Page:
Looking at Precode images and magazines they are swamped by stories and pictures of Alice White. I loved her in the small role as Warren William’s secretary in Employees Entrance but because most of her starring films are obscure I haven’t been able to locate any. A couple of days ago I stumbled upon “The Naughty Flirt” (1931) one of Alice’s few top billing features. With a name like that the movie looked promising and I decided to do a little film review in honour of my find.
After a wild party, Kay Elliott (Alice White) and her friends are picked up by the police and taken to the courthouse. They are soon released, but as a way to defy her father through his straight-laced, but handsome employee, Alan Ward (Paul Page), she agrees to marry her friend of three days, Jack Gregory (Robert Agnew), on the spot. To prevent her, Alan rings her father and, on orders from Mr Elliott, drags her from the building and throws her into a cab.
And that’s just the first ten minutes.
After Kay and Alan leave, her other friend and sister to Jack, Linda Gregory (a raven-haired Myrna Loy), discusses the marriage with her brother; spilling the beans on their scheme to tie Kay to Jack securing the family part of Kay’s $5 million dollar wealth. Back in the cab, Kay attempts to use all her feminie attributes to soften Alan’s hard edge. Girls take note at Alice’s fluttering eyelashes, sultry glances and wrinkling nose techniques. Alan finds her cute but doesn’t crumble to her charms and leaves her to her father’s angry reprimands.
just couldn't stop taking shots of Alices cute expressions.
Mr Elliott goes through Kay’s list of crimes like it was the resume of a career criminal: crashing two automobiles, setting fire to a speed boat, throwing ginger ale bottles through every pane of glass in the hot house and the dubious record of being expelled from every school she attended. And to all this Kay says, “Daddy why didn’t you tell me you had such a nice man working in your office.” She has clearly got her father wrapped around her little finger.
In an endeavour to hook Alan, Kay invites him to a number of her parties, but he just rips up her invitations. A few days later, Alan finally agrees to attend one of Kay’s usual nightly romps under the misapprehension that it is in fact her father and his boss, Mr Elliott’s, birthday party. He rebuffs her and ignores her invitation to join the dancing.
Meanwhile, Linda sees Alan’s arrival as a threat to her and her brother’s gold-digging schemes. She sees Kay’s determination as tantamount to a future wedding announcement.
“When Kay Elliott starts after a man, she never misses.”
In a twist, Kay asks Jack to arrange a dance with Alan, but it backfires and he is lured into the arms of the cunning Linda (in a saucy low-backed dress). Kay will take any means to get Alan, perhaps the only man who sees her for more than her wealth. Even though, Jack and Linda take just as many risks to prevent her catching him.
All the men after Kay...
Jack wants Kay, men want Kay, her father wants Kay at a quiet boarding school. Kay wants Alan – but will she get him.
“I’ve always played fair and never done a deliberately rotten thing in my life.” Kay
Admittedly, the film lacks an interesting storyline and is generally consistent with other early talkies which attempt to capitalise on the success of the “partying” and “flapper” films of the late silent era (ie Clara Bow, Colleen Moore). However, Alice White and her bright eyes make up for the films other deficiencies by whipping out dozens of snappy comeback and remarks that keep the movie cute and interesting.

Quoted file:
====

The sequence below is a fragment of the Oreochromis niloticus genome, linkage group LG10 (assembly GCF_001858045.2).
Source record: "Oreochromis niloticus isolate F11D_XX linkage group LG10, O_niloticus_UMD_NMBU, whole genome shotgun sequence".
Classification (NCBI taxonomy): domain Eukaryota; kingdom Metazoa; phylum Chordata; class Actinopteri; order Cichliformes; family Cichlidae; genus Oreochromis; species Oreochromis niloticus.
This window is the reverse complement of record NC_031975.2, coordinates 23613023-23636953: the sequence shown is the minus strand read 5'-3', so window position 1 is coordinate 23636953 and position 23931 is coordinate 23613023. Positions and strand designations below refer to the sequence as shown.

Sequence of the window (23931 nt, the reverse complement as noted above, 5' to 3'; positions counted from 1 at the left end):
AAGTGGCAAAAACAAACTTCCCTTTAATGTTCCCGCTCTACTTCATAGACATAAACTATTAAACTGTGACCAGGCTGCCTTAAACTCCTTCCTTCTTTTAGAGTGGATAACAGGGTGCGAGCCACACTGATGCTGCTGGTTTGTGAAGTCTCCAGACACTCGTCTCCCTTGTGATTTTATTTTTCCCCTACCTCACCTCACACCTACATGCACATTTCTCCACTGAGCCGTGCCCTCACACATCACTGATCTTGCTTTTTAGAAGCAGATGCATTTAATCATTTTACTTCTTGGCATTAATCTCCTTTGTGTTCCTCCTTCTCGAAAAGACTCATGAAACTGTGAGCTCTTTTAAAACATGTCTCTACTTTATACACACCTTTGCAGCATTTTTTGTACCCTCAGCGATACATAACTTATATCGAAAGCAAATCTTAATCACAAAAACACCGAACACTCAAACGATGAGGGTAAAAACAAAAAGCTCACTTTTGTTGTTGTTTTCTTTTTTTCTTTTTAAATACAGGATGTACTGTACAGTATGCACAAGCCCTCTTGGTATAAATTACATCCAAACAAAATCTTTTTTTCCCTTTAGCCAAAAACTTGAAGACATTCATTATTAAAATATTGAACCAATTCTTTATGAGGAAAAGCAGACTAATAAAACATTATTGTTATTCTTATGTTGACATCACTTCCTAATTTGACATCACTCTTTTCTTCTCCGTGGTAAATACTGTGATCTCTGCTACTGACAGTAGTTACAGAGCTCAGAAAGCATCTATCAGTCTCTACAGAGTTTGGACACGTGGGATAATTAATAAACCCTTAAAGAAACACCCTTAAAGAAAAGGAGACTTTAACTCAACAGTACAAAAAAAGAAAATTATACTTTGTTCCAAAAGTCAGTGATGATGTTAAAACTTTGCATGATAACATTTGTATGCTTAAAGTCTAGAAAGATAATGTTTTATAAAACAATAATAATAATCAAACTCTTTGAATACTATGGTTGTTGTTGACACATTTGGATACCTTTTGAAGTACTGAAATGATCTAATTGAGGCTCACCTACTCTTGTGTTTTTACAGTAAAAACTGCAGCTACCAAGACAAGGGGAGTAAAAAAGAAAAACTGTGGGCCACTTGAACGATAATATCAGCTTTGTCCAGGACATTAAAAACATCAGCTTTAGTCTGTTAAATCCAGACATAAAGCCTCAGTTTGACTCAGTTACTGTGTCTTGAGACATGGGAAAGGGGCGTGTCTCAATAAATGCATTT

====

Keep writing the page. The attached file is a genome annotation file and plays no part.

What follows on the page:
There are a lot of brilliant virtually silent scenes, such as, when Kay tries to prevent Alan to turning her in to her father, which makes me think how great the film would have been silent and how Alice’s acting technique is still stuck in that style.
In inclusion of the cute “Cinderella dance” where the girl leaves one of her shoes in the middle of the dance-floor for men to grab for the next couple of dances is a wonder flapper-esque moment with hoards of men racing towards Kay’s shoes.
Myrna Loy plays a small role as the ‘bitch’ character of the film. She continues the characters that became typical for Myrna over the Precode era – “Animal Kingdom” and “Thirteen Women” – with her one goal of binding Kay into marriage with her brother solely for her millions. She doesn’t spare any morality by attempting to trap Kay’s other admirers and pressuring her when she is obviously drunk.
Other than partying and plenty of heavy drinking there are little ‘Precode’ moments in the movie. Unless, you call the short scene where Alan – frustrated by Kay’s “man crazy” ways – leans her against his knee and spanks her repeatedly, Precode.
The spanky: during and after...
Although, another smaller instance when Linda lures Alan into her room late at night under the pretence of feeling faint. He is found with her wrapped around him by Jack who insinuates the worst. Also, the character of Wilbur who, although he seems to stick by Kay, is obviously gay.
Alice’s flirty glances, pursed lips, squeaky tones and flapper lifestyle are reminiscent of Clara Bow in her talkie debut “Wild Party” (1929) and are, in my opinion, equally as cute. I think this was a very cute, very entertaining film – with a few boring patches – that is worthwhile for any Precode enthusiast but not if you are a fan of heavy emotional dramas, such as, Elia Kazan films.
Kay to Wilbur: “Wait a minute Wilbur I want to see a man about a cat.”
Alan to Kay: “I know your reputation, you’re supposed to be fatal.”
Alan: “And Miss Elliott to how many men are you engaged to at the present moment.”
Kay: “I don’t remember maybe six, maybe seven.”
Alan: “Well that’s enough to make to court rest.”
Kay: “That’s enough to make anyone rest.”
Kay: “You haven’t seen me in a bathing suit have you?”
Kay: “Not bad, not bad at all.”
Blink and you will miss it...